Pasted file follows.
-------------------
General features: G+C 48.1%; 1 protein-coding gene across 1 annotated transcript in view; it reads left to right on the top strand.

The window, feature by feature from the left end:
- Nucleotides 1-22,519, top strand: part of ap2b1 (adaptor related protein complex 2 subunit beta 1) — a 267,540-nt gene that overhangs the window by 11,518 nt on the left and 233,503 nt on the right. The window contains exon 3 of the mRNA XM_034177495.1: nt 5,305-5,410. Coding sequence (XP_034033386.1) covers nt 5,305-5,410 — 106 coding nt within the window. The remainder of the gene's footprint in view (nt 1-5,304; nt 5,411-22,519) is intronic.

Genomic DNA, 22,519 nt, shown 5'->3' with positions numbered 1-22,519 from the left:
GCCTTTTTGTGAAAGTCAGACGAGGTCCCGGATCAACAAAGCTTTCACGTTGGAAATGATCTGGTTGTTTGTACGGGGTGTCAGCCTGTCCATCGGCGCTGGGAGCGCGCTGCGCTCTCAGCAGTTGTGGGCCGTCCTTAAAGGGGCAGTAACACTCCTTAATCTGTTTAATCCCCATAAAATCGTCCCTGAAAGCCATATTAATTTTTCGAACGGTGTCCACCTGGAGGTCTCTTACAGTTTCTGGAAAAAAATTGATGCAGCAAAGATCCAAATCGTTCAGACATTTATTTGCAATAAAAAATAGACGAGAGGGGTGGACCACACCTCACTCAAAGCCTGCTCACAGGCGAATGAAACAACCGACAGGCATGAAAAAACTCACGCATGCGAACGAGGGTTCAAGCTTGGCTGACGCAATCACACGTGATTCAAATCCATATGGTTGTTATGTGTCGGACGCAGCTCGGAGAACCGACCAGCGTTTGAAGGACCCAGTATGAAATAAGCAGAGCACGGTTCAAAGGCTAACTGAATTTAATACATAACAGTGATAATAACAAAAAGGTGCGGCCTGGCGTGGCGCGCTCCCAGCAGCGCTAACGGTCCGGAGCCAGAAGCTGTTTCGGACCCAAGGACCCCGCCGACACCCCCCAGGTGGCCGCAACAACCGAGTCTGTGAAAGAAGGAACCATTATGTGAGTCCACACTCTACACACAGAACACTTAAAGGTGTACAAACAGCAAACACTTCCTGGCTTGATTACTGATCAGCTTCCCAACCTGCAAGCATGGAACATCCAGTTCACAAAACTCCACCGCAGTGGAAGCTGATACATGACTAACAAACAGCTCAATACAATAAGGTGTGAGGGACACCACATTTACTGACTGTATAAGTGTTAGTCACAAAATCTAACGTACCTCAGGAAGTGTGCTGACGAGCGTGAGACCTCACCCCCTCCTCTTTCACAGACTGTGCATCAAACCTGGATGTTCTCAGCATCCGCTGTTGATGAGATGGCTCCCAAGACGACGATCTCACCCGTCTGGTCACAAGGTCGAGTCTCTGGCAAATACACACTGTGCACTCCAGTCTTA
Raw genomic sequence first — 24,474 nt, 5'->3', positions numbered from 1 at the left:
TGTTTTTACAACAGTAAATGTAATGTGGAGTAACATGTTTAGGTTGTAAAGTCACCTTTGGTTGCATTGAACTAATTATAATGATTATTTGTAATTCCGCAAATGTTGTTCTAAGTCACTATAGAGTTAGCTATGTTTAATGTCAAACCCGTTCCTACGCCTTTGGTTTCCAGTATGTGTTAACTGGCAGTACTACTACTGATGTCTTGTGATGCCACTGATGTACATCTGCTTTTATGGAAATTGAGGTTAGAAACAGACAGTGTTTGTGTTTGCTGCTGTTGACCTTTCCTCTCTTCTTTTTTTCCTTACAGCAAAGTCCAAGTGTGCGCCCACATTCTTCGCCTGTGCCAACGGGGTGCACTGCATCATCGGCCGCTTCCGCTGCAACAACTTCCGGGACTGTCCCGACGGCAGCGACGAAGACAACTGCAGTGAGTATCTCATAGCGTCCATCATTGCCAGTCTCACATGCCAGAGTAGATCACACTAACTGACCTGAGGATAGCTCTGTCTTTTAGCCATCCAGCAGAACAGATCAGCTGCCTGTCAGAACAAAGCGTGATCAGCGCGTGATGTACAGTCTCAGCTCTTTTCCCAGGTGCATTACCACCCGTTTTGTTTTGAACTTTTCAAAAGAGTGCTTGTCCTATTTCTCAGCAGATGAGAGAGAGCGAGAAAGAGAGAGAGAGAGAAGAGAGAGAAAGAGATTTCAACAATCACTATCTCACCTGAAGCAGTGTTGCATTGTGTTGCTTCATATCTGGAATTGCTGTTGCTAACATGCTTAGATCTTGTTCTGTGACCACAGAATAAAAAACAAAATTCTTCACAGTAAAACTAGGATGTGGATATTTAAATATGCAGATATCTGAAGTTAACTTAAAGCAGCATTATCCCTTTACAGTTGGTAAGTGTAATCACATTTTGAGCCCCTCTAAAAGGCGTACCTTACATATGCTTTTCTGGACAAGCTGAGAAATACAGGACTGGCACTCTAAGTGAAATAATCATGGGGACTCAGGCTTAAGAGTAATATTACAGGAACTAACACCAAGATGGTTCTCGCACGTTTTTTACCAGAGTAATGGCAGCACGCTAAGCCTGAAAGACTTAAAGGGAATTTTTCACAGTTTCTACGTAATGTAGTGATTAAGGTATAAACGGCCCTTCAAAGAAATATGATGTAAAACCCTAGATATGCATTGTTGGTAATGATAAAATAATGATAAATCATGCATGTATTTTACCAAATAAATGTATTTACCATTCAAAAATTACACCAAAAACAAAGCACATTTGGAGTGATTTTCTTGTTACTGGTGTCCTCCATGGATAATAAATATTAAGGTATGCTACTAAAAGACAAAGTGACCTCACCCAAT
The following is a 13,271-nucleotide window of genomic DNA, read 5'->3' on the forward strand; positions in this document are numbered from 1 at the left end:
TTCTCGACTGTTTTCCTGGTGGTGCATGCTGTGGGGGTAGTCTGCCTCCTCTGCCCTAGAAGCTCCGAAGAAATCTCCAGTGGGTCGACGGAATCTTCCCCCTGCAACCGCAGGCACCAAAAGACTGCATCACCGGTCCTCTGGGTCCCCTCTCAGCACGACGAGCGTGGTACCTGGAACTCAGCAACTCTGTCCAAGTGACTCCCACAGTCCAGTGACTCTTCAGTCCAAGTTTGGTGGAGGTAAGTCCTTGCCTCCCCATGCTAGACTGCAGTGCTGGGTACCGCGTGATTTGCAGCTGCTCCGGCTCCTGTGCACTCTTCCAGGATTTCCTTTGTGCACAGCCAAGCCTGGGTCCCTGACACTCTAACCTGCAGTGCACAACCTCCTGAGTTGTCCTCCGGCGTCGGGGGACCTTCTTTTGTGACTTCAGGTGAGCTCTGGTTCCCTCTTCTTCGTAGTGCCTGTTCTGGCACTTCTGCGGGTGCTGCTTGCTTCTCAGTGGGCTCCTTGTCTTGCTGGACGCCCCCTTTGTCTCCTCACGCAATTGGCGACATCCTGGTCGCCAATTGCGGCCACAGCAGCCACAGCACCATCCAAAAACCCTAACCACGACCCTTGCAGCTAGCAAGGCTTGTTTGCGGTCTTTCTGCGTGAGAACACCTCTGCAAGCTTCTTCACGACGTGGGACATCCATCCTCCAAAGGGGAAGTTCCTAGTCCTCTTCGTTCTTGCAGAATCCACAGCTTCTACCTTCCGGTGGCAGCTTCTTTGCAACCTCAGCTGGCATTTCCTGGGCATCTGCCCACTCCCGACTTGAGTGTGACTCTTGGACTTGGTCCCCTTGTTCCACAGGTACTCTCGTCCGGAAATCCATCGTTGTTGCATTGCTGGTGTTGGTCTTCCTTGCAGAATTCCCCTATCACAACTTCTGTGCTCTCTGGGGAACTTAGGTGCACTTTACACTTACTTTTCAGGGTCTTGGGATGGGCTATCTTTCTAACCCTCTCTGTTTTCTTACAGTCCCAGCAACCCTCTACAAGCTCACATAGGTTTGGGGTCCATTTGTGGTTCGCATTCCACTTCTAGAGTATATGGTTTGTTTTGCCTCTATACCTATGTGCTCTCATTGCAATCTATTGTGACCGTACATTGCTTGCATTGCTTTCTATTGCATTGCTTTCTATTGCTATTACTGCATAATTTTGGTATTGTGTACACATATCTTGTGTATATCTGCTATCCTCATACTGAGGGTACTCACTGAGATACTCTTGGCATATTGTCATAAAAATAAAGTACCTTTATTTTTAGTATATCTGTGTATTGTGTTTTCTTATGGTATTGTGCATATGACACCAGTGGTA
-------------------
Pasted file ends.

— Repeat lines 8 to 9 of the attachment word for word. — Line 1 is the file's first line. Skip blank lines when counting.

The following is a 13,271-nucleotide window of genomic DNA, read 5'->3' on the forward strand; positions in this document are numbered from 1 at the left end:
TTCTCGACTGTTTTCCTGGTGGTGCATGCTGTGGGGGTAGTCTGCCTCCTCTGCCCTAGAAGCTCCGAAGAAATCTCCAGTGGGTCGACGGAATCTTCCCCCTGCAACCGCAGGCACCAAAAGACTGCATCACCGGTCCTCTGGGTCCCCTCTCAGCACGACGAGCGTGGTACCTGGAACTCAGCAACTCTGTCCAAGTGACTCCCACAGTCCAGTGACTCTTCAGTCCAAGTTTGGTGGAGGTAAGTCCTTGCCTCCCCATGCTAGACTGCAGTGCTGGGTACCGCGTGATTTGCAGCTGCTCCGGCTCCTGTGCACTCTTCCAGGATTTCCTTTGTGCACAGCCAAGCCTGGGTCCCTGACACTCTAACCTGCAGTGCACAACCTCCTGAGTTGTCCTCCGGCGTCGGGGGACCTTCTTTTGTGACTTCAGGTGAGCTCTGGTTCCCTCTTCTTCGTAGTGCCTGTTCTGGCACTTCTGCGGGTGCTGCTTGCTTCTCAGTGGGCTCCTTGTCTTGCTGGACGCCCCCTTTGTCTCCTCACGCAATTGGCGACATCCTGGTCGCCAATTGCGGCCACAGCAGCCACAGCACCATCCAAAAACCCTAACCACGACCCTTGCAGCTAGCAAGGCTTGTTTGCGGTCTTTCTGCGTGAGAACACCTCTGCAAGCTTCTTCACGACGTGGGACATCCATCCTCCAAAGGGGAAGTTCCTAGTCCTCTTCGTTCTTGCAGAATCCACAGCTTCTACCTTCCGGTGGCAGCTTCTTTGCAACCTCAGCTGGCATTTCCTGGGCATCTGCCCACTCCCGACTTGAGTGTGACTCTTGGACTTGGTCCCCTTGTTCCACAGGTACTCTCGTCCGGAAATCCATCGTTGTTGCATTGCTGGTGTTGGTCTTCCTTGCAGAATTCCCCTATCACAACTTCTGTGCTCTCTGGGGAACTTAGGTGCACTTTACACTTACTTTTCAGGGTCTTGGGATGGGCTATCTTTCTAACCCTCTCTGTTTTCTTACAGTCCCAGCAACCCTCTACAAGCTCACATAGGTTTGGGGTCCATTTGTGGTTCGCATTCCACTTCTAGAGTATATGGTTTGTTTTGCCTCTATACCTATGTGCTCTCATTGCAATCTATTGTGACCGTACATTGCTTGCATTGCTTTCTATTGCATTGCTTTCTATTGCTATTACTGCATAATTTTGGTATTGTGTACACATATCTTGTGTATATCTGCTATCCTCATACTGAGGGTACTCACTGAGATACTCTTGGCATATTGTCATAAAAATAAAGTACCTTTATTTTTAGTATATCTGTGTATTGTGTTTTCTTATGGTATTGTGCATATGACACCAGTGGTA